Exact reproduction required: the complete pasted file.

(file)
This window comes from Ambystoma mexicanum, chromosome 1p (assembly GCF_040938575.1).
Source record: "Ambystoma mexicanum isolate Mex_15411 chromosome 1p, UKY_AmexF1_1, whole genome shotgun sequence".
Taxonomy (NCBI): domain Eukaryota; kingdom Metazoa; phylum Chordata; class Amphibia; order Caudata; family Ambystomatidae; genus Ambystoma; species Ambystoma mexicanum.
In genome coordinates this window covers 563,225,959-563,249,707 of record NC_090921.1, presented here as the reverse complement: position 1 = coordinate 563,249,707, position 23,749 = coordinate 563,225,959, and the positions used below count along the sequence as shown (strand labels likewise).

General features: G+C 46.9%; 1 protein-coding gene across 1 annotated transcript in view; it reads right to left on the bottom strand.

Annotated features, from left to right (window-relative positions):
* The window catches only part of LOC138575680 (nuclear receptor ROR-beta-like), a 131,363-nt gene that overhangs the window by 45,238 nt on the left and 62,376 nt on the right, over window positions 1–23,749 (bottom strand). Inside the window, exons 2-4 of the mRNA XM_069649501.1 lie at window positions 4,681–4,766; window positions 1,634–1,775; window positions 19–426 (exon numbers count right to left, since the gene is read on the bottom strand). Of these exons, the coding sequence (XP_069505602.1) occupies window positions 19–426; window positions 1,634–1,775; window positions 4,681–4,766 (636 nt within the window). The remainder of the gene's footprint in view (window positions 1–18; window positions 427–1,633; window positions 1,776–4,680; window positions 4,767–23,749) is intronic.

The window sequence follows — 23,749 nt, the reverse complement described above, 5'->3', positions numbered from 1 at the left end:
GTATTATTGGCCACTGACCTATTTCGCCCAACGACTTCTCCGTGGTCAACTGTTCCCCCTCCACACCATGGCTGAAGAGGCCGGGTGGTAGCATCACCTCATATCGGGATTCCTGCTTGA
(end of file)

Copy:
This window comes from Ambystoma mexicanum, chromosome 1p (assembly GCF_040938575.1).
Source record: "Ambystoma mexicanum isolate Mex_15411 chromosome 1p, UKY_AmexF1_1, whole genome shotgun sequence".
Taxonomy (NCBI): domain Eukaryota; kingdom Metazoa; phylum Chordata; class Amphibia; order Caudata; family Ambystomatidae; genus Ambystoma; species Ambystoma mexicanum.
In genome coordinates this window covers 563,225,959-563,249,707 of record NC_090921.1, presented here as the reverse complement: position 1 = coordinate 563,249,707, position 23,749 = coordinate 563,225,959, and the positions used below count along the sequence as shown (strand labels likewise).

General features: G+C 46.9%; 1 protein-coding gene across 1 annotated transcript in view; it reads right to left on the bottom strand.

Annotated features, from left to right (window-relative positions):
* The window catches only part of LOC138575680 (nuclear receptor ROR-beta-like), a 131,363-nt gene that overhangs the window by 45,238 nt on the left and 62,376 nt on the right, over window positions 1–23,749 (bottom strand). Inside the window, exons 2-4 of the mRNA XM_069649501.1 lie at window positions 4,681–4,766; window positions 1,634–1,775; window positions 19–426 (exon numbers count right to left, since the gene is read on the bottom strand). Of these exons, the coding sequence (XP_069505602.1) occupies window positions 19–426; window positions 1,634–1,775; window positions 4,681–4,766 (636 nt within the window). The remainder of the gene's footprint in view (window positions 1–18; window positions 427–1,633; window positions 1,776–4,680; window positions 4,767–23,749) is intronic.

The window sequence follows — 23,749 nt, the reverse complement described above, 5'->3', positions numbered from 1 at the left end:
GTATTATTGGCCACTGACCTATTTCGCCCAACGACTTCTCCGTGGTCAACTGTTCCCCCTCCACACCATGGCTGAAGAGGCCGGGTGGTAGCATCACCTCATATCGGGATTCCTGCTTGA